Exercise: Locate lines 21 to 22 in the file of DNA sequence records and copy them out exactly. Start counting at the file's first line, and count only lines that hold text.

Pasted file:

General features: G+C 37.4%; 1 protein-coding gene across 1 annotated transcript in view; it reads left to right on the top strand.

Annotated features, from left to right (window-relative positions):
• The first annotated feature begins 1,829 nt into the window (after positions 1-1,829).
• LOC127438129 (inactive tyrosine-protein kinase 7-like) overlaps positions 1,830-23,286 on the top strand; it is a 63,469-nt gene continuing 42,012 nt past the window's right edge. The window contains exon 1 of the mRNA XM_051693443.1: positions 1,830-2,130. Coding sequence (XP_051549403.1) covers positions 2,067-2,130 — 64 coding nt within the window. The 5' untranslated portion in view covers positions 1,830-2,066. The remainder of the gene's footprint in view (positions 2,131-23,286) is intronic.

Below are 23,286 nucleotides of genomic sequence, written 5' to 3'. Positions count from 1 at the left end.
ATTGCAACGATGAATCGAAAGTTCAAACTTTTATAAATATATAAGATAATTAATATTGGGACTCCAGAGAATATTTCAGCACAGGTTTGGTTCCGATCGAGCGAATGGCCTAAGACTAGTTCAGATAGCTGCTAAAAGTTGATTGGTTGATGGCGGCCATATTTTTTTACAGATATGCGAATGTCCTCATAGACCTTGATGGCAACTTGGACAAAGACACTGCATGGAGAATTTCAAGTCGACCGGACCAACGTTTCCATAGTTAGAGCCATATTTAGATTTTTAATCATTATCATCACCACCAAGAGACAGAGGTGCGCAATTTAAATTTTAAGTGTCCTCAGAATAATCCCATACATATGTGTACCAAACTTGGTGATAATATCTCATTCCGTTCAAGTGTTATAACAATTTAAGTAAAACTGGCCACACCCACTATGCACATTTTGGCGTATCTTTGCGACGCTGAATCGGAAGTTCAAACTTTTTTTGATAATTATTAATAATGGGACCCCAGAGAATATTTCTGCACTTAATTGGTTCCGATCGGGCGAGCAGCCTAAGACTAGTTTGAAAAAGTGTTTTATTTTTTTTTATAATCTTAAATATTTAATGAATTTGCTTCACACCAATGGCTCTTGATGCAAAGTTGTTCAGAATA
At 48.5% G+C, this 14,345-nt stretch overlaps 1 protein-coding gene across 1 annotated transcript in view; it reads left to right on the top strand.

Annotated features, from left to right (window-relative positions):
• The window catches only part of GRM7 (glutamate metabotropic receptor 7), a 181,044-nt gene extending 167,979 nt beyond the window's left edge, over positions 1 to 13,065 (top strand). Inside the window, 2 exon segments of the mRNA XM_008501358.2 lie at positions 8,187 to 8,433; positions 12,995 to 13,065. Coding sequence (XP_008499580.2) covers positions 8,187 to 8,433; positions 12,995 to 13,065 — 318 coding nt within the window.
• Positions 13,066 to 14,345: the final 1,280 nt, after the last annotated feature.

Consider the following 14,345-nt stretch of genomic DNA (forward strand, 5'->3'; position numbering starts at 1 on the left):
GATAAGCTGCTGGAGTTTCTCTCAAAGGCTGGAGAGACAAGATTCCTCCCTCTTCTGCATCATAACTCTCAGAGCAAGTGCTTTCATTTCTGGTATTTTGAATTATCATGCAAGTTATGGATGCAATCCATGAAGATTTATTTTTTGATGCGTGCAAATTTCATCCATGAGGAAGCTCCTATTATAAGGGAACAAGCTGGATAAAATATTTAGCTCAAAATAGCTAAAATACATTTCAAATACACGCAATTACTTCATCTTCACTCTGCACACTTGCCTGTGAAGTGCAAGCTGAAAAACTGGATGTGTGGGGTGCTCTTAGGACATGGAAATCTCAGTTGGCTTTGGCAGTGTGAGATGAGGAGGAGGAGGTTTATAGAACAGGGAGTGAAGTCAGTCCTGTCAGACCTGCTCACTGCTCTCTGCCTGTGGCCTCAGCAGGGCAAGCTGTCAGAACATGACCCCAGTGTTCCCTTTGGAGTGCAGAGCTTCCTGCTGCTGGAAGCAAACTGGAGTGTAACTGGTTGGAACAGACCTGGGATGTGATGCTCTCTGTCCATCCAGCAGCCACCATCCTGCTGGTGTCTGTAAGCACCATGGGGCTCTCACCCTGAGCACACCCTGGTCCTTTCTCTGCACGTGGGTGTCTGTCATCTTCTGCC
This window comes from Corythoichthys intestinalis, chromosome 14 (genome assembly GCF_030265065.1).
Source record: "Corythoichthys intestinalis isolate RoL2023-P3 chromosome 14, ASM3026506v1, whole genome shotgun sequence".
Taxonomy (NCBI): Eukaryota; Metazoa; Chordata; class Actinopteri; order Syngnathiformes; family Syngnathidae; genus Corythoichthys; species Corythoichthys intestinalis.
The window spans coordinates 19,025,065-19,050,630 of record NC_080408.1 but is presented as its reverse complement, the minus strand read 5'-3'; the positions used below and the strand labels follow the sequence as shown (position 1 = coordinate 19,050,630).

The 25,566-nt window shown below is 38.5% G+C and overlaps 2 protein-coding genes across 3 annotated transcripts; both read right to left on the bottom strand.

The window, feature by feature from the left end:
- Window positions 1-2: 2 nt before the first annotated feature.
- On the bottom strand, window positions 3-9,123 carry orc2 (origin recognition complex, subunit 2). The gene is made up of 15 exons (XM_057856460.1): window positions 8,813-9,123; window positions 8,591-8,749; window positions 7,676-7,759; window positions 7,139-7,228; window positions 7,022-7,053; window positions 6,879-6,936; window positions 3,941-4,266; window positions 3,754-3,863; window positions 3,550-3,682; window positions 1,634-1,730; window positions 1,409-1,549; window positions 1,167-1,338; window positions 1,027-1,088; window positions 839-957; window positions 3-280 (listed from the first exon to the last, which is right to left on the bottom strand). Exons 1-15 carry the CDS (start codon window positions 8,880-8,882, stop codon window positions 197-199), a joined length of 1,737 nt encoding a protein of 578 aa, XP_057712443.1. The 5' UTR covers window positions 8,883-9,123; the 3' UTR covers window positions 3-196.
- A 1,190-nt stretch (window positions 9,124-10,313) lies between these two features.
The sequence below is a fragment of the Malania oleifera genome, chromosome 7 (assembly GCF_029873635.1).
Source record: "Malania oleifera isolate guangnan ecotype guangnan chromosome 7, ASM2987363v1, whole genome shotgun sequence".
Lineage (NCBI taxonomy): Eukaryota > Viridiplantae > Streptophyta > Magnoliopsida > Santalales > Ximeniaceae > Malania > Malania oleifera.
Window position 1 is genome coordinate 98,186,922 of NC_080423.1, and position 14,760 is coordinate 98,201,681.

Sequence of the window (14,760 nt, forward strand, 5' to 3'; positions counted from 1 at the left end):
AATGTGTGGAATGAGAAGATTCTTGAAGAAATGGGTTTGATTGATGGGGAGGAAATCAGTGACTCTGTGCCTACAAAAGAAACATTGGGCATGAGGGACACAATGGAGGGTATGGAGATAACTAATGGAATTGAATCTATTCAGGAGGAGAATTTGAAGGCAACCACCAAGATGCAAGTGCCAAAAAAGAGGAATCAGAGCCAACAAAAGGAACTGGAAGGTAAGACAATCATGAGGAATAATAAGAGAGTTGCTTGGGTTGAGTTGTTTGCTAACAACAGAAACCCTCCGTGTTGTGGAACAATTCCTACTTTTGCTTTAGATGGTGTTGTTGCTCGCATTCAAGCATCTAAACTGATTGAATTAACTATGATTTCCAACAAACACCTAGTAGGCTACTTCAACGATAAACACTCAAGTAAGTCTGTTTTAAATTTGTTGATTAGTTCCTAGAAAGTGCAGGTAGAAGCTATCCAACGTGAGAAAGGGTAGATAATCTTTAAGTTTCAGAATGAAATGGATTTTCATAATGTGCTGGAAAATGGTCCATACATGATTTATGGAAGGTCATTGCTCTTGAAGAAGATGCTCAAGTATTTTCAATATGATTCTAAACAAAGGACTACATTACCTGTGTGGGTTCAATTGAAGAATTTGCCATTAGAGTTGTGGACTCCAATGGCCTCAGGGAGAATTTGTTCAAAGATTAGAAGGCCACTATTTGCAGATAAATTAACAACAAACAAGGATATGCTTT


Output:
- A 1,190-nt stretch (window positions 9,124-10,313) lies between these two features.
The sequence below is a fragment of the Malania oleifera genome, chromosome 7 (assembly GCF_029873635.1).